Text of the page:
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Watch > Episode > Stanley McChrystal - How To Lead

Stanley McChrystal - How To Lead

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General Stanley McChrystal, the former four star general who served for thirty-four years in the US Army. In 2003 he was directly involved in the capture of Saddam Hussein in Iraq. In 2006 his forces were responsible for the death of the Al-Qaeda leader Musab al-Zarqawi. And in 2009, he took command of all American and coalition forces in Afghanistan.

Following his public retirement in 2010, he became a senior fellow at Yale University and co-founded the McChrystal Group. In his new book “Leaders, Myth & Reality”, he explores what leadership really means, debunking the many myths and I am excited to welcome him to London Real in what promises to be a milestone interview.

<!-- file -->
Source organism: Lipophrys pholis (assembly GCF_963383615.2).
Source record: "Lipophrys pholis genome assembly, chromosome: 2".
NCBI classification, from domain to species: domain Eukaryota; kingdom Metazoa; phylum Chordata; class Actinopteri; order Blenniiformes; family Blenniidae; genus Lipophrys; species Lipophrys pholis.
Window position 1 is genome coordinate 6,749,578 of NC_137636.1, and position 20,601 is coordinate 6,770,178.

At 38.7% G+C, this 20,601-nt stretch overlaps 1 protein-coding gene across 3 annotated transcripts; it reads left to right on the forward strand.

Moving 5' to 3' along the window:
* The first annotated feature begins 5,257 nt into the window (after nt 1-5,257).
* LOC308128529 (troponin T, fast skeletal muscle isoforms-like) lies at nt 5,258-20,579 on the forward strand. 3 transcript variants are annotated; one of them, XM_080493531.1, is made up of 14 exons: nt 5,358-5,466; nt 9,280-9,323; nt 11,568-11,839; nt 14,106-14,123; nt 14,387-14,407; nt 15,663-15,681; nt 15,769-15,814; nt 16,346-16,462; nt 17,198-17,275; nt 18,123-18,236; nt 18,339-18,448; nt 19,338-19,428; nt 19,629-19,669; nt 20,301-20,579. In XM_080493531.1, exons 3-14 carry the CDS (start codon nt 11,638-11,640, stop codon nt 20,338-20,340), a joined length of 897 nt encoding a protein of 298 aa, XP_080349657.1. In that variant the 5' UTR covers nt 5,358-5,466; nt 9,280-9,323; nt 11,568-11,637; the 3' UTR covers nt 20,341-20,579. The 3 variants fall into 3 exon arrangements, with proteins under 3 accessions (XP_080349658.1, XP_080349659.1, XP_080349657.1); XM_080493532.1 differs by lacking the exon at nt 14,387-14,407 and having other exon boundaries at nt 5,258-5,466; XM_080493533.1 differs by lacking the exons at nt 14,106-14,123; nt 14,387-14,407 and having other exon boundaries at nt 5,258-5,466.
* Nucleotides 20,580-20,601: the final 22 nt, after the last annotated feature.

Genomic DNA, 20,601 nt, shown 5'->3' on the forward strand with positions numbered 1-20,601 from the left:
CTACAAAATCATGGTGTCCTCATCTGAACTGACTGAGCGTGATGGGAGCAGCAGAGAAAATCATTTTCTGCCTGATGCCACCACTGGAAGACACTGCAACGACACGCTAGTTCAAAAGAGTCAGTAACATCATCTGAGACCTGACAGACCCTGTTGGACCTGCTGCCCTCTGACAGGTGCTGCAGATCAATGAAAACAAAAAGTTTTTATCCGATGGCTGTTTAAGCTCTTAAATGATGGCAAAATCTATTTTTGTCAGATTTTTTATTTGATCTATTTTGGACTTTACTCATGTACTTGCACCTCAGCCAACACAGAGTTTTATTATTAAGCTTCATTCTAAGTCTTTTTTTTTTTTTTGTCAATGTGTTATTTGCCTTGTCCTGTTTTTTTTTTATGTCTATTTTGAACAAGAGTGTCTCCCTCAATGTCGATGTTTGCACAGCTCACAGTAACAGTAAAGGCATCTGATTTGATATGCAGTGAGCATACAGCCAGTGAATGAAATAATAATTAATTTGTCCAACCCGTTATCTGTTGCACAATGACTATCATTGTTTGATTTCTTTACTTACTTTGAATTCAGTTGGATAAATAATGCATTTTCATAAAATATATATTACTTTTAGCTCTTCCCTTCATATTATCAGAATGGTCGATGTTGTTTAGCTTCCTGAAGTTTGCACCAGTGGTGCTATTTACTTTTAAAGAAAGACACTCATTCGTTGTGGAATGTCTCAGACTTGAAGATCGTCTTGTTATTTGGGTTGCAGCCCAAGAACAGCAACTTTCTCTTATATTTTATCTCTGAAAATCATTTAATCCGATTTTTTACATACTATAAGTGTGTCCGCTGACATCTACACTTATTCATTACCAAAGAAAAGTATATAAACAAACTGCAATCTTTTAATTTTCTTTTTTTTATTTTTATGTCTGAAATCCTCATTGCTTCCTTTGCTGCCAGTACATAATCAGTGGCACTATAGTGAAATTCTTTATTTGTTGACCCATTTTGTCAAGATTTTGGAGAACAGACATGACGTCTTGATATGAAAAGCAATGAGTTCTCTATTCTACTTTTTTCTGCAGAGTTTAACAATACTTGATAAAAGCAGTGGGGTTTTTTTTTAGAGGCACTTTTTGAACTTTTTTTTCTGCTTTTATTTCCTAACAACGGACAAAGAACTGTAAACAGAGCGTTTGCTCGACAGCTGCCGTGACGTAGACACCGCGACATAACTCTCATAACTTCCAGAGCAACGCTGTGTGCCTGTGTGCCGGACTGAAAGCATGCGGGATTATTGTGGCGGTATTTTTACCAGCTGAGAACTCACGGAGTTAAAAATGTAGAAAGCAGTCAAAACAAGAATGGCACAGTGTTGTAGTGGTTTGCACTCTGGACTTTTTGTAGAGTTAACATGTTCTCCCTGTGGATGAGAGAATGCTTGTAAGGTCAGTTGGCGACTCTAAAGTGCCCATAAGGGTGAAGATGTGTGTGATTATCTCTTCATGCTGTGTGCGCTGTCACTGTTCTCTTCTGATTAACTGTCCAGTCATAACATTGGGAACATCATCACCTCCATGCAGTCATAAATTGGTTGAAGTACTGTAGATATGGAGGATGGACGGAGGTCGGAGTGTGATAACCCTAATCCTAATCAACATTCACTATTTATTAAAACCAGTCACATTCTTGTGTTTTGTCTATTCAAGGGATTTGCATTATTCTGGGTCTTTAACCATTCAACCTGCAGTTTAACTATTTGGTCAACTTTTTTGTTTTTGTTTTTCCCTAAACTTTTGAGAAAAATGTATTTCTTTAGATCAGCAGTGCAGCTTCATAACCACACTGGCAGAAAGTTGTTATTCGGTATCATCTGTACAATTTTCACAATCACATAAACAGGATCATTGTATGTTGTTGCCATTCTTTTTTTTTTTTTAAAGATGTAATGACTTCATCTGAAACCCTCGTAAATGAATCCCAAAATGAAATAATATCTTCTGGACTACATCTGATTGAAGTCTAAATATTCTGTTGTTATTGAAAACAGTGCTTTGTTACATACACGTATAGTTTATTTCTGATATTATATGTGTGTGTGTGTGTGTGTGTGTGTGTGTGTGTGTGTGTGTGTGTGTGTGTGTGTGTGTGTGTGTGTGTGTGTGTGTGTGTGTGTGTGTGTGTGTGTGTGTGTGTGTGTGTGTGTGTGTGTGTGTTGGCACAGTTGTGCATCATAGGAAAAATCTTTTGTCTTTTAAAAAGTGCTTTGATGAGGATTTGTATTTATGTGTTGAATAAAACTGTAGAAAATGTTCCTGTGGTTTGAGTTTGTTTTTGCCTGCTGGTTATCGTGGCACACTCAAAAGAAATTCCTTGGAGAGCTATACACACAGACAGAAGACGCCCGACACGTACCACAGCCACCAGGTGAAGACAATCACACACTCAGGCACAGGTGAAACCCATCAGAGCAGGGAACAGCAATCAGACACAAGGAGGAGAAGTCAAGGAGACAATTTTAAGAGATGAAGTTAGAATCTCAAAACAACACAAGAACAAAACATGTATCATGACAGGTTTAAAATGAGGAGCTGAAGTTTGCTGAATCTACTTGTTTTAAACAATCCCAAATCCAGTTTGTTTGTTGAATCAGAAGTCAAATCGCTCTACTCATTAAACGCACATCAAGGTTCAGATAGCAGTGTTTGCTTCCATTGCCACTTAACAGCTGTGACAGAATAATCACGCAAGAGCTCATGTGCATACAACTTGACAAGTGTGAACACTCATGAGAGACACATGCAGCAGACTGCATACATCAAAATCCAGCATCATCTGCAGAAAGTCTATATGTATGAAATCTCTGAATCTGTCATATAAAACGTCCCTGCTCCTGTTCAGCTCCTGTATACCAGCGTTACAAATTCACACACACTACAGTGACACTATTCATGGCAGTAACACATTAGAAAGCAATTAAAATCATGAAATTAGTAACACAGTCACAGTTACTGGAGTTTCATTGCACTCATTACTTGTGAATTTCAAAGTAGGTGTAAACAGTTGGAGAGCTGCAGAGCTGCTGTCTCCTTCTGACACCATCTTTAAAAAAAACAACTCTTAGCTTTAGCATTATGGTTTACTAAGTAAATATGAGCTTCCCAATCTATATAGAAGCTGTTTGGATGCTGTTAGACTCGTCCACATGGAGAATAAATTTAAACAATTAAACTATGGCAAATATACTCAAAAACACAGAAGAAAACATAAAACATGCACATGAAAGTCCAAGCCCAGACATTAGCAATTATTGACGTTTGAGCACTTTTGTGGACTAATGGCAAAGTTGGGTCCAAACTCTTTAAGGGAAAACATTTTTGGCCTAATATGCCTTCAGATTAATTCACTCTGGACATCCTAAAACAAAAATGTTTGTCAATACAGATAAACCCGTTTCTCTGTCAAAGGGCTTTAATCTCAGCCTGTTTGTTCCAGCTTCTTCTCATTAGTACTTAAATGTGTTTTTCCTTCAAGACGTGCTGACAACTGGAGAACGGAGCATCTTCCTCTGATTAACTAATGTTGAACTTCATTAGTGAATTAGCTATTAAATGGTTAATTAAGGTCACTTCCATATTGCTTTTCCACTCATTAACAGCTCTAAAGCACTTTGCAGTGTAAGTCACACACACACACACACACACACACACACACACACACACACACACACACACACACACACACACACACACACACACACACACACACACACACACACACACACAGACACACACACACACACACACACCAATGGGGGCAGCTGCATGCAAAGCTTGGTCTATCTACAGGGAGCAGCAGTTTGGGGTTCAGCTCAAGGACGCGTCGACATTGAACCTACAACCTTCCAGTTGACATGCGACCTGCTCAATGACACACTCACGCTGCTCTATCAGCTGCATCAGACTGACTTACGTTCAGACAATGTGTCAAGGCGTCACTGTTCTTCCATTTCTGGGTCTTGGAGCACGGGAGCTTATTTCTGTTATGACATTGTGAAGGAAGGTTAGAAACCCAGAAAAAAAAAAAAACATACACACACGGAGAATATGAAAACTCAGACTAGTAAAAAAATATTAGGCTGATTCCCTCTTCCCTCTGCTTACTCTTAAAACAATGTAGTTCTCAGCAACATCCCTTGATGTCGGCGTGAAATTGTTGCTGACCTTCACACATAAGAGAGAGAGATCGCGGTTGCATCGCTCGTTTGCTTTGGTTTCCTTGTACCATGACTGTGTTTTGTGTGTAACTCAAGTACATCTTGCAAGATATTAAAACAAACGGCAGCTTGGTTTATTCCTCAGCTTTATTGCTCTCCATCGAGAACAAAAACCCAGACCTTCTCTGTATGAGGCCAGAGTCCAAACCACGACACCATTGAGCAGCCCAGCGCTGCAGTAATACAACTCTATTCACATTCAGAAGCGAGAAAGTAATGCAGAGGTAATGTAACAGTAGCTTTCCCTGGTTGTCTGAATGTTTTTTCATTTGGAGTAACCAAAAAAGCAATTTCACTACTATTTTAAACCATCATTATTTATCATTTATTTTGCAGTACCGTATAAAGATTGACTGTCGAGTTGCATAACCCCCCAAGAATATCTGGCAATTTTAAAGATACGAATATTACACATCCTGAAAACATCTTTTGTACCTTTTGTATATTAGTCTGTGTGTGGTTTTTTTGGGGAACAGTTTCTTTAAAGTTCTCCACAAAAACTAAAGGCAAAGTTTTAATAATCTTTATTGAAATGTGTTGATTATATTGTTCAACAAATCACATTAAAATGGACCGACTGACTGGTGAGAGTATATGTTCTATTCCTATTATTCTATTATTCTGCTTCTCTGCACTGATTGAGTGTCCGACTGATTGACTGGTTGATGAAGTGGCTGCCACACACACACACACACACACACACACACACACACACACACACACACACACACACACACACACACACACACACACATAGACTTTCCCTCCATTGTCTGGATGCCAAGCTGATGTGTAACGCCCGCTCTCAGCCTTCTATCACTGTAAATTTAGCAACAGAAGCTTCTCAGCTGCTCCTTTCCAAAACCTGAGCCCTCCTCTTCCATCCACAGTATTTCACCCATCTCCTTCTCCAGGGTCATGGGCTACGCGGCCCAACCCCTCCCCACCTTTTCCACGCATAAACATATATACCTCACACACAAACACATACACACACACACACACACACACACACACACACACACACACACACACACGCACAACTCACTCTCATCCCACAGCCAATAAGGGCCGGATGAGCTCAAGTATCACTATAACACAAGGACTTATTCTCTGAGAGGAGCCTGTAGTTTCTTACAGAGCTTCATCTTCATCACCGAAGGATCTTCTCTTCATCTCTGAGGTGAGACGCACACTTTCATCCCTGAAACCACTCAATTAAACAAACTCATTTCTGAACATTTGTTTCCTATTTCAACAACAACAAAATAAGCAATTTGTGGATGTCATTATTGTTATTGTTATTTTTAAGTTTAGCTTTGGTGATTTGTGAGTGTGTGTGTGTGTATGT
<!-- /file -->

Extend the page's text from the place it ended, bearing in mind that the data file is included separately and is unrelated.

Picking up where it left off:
Stanley McChrystal’s journey into the military commenced at the United States Military Academy at West Point, where he graduated in 1976. His early military career included a range of assignments, showcasing his versatility and leadership potential. Over the years, McChrystal excelled in various roles, distinguishing himself as a capable and innovative military officer.

McChrystal’s career took a significant turn when he became involved in special operations and counterterrorism efforts. His expertise in these areas led to his appointment as the commander of Joint Special Operations Command (JSOC) in 2003. Under his leadership, JSOC played a crucial role in targeting and eliminating high-profile individuals associated with terrorist networks, making significant contributions to U.S. counterterrorism efforts.

One of the notable successes during McChrystal’s tenure at JSOC was the operation that led to the capture of Saddam Hussein, the former President of Iraq, in December 2003. These operations showcased McChrystal’s ability to lead highly specialised and effective military units in complex and covert missions.

In 2009, General McChrystal took on a new and challenging role as the commander of the International Security Assistance Force (ISAF) in Afghanistan. Tasked with overseeing the U.S. and NATO mission in Afghanistan, McChrystal faced the daunting task of navigating a complex and protracted conflict.